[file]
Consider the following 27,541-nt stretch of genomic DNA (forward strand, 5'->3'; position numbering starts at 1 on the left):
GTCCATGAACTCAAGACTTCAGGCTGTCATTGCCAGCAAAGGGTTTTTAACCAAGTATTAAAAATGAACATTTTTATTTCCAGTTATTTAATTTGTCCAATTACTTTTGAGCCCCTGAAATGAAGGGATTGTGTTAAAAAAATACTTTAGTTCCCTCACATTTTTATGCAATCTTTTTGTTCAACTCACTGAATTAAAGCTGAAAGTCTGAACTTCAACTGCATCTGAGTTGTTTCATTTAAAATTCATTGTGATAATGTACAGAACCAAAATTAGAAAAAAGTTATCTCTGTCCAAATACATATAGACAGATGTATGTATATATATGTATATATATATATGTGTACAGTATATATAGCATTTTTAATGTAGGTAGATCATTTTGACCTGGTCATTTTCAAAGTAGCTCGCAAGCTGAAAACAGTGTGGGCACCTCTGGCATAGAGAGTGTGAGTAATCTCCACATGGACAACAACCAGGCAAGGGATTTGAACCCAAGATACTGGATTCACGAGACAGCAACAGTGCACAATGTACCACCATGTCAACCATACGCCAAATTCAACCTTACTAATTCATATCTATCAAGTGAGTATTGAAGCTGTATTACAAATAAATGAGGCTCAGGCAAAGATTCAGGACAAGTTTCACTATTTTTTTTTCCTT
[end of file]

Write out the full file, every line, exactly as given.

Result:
Consider the following 27,541-nt stretch of genomic DNA (forward strand, 5'->3'; position numbering starts at 1 on the left):
GTCCATGAACTCAAGACTTCAGGCTGTCATTGCCAGCAAAGGGTTTTTAACCAAGTATTAAAAATGAACATTTTTATTTCCAGTTATTTAATTTGTCCAATTACTTTTGAGCCCCTGAAATGAAGGGATTGTGTTAAAAAAATACTTTAGTTCCCTCACATTTTTATGCAATCTTTTTGTTCAACTCACTGAATTAAAGCTGAAAGTCTGAACTTCAACTGCATCTGAGTTGTTTCATTTAAAATTCATTGTGATAATGTACAGAACCAAAATTAGAAAAAAGTTATCTCTGTCCAAATACATATAGACAGATGTATGTATATATATGTATATATATATATGTGTACAGTATATATAGCATTTTTAATGTAGGTAGATCATTTTGACCTGGTCATTTTCAAAGTAGCTCGCAAGCTGAAAACAGTGTGGGCACCTCTGGCATAGAGAGTGTGAGTAATCTCCACATGGACAACAACCAGGCAAGGGATTTGAACCCAAGATACTGGATTCACGAGACAGCAACAGTGCACAATGTACCACCATGTCAACCATACGCCAAATTCAACCTTACTAATTCATATCTATCAAGTGAGTATTGAAGCTGTATTACAAATAAATGAGGCTCAGGCAAAGATTCAGGACAAGTTTCACTATTTTTTTTTCCTT